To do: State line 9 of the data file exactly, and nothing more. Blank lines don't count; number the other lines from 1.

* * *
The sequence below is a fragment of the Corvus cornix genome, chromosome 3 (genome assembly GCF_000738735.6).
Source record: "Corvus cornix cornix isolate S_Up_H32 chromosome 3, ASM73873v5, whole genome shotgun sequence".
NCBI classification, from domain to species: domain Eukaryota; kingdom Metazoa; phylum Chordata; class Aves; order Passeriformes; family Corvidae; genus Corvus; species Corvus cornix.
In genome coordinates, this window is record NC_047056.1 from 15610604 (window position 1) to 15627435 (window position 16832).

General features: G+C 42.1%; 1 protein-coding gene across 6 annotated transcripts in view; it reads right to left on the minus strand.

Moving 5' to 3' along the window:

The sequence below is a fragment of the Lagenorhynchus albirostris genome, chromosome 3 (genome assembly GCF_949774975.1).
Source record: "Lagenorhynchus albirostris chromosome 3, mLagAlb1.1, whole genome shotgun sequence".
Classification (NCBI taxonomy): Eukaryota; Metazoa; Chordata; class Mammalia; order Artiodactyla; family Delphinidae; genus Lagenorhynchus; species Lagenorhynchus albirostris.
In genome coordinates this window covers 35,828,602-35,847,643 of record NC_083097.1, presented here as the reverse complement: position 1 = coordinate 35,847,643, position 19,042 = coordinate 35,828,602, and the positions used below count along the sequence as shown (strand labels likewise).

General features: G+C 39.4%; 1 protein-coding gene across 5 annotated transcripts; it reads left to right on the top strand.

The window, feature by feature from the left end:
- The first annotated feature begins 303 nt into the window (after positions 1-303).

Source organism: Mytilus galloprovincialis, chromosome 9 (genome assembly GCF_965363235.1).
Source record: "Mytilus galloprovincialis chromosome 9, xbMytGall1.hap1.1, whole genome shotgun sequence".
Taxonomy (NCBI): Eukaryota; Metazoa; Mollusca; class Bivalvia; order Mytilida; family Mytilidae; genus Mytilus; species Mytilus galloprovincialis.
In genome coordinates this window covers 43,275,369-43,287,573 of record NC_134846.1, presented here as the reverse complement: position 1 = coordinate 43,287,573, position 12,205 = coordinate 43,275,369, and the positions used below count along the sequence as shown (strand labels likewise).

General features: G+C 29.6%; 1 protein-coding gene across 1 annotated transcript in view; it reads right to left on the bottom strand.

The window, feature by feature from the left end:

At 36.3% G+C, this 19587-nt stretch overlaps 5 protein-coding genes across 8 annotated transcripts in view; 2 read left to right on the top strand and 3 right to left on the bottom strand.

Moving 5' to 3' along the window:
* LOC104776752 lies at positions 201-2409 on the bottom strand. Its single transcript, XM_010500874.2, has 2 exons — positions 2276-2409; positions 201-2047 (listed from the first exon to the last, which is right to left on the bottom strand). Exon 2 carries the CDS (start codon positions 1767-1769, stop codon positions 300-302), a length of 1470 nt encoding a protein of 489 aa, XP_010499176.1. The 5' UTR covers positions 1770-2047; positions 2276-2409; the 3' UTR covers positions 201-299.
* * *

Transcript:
Classification (NCBI taxonomy): Eukaryota; Metazoa; Chordata; class Mammalia; order Artiodactyla; family Delphinidae; genus Lagenorhynchus; species Lagenorhynchus albirostris.